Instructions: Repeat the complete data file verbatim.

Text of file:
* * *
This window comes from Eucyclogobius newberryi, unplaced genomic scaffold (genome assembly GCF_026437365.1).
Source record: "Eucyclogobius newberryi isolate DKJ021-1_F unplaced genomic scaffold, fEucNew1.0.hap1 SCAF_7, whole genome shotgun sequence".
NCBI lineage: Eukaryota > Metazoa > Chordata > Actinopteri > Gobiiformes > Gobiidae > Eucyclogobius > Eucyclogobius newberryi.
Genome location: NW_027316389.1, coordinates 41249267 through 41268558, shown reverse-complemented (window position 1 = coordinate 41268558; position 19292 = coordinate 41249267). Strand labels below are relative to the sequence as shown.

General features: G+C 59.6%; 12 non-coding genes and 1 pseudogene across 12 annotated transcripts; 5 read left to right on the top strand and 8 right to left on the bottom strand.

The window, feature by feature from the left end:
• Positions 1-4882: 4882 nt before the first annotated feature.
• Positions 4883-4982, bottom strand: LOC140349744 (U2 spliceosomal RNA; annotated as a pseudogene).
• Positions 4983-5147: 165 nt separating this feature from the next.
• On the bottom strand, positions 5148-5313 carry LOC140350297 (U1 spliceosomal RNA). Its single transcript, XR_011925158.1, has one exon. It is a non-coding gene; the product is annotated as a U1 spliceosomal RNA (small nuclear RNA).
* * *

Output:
This window comes from Eucyclogobius newberryi, unplaced genomic scaffold (genome assembly GCF_026437365.1).
Source record: "Eucyclogobius newberryi isolate DKJ021-1_F unplaced genomic scaffold, fEucNew1.0.hap1 SCAF_7, whole genome shotgun sequence".
NCBI lineage: Eukaryota > Metazoa > Chordata > Actinopteri > Gobiiformes > Gobiidae > Eucyclogobius > Eucyclogobius newberryi.
Genome location: NW_027316389.1, coordinates 41249267 through 41268558, shown reverse-complemented (window position 1 = coordinate 41268558; position 19292 = coordinate 41249267). Strand labels below are relative to the sequence as shown.

General features: G+C 59.6%; 12 non-coding genes and 1 pseudogene across 12 annotated transcripts; 5 read left to right on the top strand and 8 right to left on the bottom strand.

The window, feature by feature from the left end:
• Positions 1-4882: 4882 nt before the first annotated feature.
• Positions 4883-4982, bottom strand: LOC140349744 (U2 spliceosomal RNA; annotated as a pseudogene).
• Positions 4983-5147: 165 nt separating this feature from the next.
• On the bottom strand, positions 5148-5313 carry LOC140350297 (U1 spliceosomal RNA). Its single transcript, XR_011925158.1, has one exon. It is a non-coding gene; the product is annotated as a U1 spliceosomal RNA (small nuclear RNA).